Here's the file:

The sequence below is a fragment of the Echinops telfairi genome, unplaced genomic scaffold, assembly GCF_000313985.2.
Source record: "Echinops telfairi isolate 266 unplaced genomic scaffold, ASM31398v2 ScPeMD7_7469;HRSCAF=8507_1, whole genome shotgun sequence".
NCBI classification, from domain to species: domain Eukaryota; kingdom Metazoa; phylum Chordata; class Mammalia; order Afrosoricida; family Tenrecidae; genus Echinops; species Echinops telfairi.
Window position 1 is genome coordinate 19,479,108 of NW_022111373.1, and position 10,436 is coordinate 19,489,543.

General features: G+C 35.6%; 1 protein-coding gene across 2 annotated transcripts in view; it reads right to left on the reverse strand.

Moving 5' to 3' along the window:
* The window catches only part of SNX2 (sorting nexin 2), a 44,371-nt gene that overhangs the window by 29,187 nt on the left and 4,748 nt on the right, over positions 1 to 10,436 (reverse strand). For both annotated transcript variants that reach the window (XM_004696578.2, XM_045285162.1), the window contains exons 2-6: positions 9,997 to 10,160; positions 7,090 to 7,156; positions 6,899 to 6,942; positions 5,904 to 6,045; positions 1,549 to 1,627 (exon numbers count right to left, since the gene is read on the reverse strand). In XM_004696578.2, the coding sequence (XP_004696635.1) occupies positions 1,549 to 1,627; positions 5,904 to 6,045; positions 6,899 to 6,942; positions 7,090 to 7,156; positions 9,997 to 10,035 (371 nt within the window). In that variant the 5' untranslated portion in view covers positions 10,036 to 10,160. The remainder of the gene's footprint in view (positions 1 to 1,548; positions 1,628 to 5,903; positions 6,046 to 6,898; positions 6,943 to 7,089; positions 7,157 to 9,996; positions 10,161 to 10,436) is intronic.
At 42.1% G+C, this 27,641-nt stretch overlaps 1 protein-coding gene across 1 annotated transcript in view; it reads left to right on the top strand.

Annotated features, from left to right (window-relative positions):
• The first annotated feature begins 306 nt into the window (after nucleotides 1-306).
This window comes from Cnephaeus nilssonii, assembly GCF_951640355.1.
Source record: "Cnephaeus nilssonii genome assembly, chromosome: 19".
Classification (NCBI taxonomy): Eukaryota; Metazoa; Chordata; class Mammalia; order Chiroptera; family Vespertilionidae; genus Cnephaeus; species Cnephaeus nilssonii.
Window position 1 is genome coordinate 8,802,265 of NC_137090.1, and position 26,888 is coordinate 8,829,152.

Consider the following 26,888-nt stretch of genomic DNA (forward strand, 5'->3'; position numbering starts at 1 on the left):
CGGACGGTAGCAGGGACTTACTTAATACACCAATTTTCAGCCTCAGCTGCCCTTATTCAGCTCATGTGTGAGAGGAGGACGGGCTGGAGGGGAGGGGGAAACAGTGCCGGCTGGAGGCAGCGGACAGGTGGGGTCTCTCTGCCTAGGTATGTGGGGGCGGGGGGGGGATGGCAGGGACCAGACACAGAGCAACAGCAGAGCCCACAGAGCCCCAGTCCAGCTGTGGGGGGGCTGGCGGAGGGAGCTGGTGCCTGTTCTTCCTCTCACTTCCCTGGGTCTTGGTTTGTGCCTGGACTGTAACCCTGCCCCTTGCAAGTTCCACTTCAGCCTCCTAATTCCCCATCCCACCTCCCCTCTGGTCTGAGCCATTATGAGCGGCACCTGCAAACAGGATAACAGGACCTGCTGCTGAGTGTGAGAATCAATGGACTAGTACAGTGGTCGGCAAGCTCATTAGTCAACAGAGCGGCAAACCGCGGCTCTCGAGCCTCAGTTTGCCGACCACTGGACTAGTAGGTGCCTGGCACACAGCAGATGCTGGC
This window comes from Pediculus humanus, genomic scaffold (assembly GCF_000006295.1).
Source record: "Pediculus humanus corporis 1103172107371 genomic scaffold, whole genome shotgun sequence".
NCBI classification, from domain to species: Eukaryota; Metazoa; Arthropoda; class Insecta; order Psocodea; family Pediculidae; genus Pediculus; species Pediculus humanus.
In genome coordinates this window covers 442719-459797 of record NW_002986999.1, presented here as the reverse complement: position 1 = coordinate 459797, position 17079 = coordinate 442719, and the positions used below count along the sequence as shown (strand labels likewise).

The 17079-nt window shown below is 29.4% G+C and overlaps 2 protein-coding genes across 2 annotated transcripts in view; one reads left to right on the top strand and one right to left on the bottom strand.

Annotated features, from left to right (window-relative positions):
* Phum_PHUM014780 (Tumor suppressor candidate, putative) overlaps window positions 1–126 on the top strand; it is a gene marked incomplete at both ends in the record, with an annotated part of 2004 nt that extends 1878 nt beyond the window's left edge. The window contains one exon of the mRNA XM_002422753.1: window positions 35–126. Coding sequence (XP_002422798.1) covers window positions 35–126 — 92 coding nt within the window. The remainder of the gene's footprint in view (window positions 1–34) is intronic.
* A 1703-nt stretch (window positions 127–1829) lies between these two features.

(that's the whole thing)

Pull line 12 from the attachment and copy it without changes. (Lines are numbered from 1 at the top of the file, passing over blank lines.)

Source record: "Cnephaeus nilssonii genome assembly, chromosome: 19".